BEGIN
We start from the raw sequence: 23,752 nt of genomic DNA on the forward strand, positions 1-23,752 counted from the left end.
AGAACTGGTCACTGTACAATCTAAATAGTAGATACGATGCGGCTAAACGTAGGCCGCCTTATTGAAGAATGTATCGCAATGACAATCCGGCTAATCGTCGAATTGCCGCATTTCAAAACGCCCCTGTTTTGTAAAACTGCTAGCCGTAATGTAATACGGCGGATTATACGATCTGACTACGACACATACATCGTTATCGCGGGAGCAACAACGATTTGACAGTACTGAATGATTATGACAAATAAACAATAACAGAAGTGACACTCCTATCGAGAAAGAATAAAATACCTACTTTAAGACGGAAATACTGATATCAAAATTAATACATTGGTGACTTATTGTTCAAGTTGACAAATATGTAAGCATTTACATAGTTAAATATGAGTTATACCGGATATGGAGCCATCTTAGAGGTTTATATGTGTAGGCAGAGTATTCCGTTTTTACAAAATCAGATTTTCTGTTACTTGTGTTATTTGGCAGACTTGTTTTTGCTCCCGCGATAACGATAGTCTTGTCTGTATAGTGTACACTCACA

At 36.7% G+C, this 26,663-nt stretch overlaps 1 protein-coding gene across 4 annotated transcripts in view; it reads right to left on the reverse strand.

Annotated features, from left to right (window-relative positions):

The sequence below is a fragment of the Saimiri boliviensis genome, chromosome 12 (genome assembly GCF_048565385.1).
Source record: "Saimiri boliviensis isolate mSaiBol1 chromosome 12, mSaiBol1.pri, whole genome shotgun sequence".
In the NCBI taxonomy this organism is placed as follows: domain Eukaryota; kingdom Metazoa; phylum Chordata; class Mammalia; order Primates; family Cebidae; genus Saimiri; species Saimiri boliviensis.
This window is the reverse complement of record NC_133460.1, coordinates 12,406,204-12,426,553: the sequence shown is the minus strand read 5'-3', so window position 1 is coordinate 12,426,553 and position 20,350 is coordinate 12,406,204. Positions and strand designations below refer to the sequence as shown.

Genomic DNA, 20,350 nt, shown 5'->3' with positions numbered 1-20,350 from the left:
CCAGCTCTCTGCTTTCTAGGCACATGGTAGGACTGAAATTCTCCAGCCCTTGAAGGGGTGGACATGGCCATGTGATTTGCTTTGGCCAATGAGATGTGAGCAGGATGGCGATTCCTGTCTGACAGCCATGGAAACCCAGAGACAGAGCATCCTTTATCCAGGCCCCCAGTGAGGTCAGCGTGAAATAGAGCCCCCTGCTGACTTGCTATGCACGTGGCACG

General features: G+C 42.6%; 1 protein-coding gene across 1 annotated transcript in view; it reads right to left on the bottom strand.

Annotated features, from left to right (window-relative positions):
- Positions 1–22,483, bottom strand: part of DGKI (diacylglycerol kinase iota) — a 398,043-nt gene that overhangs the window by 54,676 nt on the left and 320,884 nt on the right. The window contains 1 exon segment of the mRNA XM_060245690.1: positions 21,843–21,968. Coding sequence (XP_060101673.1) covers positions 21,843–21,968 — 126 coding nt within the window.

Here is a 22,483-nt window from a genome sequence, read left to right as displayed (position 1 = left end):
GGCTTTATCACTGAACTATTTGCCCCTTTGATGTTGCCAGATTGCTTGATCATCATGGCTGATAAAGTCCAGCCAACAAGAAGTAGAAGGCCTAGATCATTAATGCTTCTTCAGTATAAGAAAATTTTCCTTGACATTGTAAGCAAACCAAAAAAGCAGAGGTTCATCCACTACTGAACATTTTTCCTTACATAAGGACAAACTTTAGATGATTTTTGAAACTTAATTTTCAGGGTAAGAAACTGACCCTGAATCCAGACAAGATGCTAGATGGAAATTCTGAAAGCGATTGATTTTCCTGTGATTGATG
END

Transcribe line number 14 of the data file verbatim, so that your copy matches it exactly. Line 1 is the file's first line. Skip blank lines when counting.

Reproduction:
Here is a 22,483-nt window from a genome sequence, read left to right as displayed (position 1 = left end):